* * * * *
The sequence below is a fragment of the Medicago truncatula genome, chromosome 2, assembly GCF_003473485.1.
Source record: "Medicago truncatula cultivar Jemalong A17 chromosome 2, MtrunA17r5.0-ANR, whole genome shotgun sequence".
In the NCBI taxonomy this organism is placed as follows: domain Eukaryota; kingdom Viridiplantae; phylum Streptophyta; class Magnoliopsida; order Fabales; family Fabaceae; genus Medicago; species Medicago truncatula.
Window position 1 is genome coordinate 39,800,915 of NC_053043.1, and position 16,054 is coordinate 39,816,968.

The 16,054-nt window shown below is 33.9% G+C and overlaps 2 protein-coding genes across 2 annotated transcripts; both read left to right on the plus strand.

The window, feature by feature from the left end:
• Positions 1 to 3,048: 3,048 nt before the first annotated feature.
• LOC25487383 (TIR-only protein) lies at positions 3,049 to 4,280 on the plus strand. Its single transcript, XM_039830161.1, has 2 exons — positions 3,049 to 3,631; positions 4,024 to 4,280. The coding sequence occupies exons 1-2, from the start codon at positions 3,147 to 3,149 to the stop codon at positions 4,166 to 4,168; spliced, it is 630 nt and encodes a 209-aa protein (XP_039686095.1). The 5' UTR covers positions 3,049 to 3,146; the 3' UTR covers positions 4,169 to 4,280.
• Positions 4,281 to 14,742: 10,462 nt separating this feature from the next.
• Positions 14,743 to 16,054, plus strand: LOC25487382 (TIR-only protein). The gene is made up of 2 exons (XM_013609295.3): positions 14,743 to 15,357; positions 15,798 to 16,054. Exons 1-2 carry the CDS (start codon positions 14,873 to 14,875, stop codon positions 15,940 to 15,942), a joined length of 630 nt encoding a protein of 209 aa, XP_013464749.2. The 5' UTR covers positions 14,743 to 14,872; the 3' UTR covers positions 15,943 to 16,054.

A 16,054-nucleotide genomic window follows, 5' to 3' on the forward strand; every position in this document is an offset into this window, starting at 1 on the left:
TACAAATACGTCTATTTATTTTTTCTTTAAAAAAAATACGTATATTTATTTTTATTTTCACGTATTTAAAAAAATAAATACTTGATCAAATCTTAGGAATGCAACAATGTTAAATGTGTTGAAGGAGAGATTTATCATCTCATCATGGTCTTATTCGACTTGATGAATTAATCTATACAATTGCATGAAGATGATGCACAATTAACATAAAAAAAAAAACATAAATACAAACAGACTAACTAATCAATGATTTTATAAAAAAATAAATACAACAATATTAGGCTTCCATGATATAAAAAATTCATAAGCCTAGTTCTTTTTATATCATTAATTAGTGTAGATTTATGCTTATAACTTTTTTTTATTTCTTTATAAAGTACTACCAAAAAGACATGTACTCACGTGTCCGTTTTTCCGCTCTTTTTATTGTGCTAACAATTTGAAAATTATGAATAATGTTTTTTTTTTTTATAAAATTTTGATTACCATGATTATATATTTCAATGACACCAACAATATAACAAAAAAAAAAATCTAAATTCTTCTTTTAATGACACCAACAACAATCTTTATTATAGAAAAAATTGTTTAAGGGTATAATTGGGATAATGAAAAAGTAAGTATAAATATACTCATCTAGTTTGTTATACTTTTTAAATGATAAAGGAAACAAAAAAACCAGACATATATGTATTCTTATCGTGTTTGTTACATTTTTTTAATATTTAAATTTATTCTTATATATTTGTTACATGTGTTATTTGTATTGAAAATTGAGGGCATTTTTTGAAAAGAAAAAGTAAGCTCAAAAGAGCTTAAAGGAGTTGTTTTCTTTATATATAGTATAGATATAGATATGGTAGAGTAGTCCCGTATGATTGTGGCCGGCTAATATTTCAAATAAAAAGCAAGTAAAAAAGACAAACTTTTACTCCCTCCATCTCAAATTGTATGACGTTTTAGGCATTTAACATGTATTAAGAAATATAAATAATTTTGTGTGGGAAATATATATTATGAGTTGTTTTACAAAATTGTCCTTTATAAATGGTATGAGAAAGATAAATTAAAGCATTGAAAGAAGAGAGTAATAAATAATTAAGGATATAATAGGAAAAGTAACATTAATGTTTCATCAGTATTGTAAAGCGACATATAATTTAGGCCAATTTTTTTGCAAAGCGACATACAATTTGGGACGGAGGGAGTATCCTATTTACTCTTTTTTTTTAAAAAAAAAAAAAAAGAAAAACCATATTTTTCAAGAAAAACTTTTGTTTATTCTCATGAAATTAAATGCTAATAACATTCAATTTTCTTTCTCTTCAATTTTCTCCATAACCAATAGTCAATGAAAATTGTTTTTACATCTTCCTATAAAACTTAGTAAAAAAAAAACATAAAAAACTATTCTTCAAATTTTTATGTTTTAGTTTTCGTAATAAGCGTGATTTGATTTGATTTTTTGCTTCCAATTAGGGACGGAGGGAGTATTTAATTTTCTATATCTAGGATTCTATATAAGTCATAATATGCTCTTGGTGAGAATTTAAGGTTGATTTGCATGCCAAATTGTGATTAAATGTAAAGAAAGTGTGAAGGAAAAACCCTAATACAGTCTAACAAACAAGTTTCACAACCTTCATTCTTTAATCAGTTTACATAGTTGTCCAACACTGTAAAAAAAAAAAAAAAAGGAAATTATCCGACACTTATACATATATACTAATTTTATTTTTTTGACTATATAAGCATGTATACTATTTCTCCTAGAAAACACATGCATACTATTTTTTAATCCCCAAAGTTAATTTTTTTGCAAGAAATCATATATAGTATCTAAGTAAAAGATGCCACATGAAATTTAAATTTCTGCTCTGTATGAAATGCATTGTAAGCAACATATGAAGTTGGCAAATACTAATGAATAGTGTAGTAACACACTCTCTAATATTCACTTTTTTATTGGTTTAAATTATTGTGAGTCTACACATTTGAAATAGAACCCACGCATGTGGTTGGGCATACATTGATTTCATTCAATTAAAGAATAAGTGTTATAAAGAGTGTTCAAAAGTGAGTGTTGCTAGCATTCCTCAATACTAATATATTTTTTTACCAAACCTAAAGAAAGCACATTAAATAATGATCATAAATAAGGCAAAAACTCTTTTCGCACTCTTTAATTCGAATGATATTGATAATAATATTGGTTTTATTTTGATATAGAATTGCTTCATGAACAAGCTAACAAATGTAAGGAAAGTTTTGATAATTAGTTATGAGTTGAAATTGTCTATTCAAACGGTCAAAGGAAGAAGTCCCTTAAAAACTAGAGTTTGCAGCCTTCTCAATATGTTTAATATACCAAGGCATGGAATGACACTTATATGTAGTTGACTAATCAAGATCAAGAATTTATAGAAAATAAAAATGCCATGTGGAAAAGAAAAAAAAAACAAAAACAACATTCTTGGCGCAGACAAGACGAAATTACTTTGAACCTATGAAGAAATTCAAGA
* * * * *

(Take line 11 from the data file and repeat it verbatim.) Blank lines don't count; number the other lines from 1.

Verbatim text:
A 16,054-nucleotide genomic window follows, 5' to 3' on the forward strand; every position in this document is an offset into this window, starting at 1 on the left: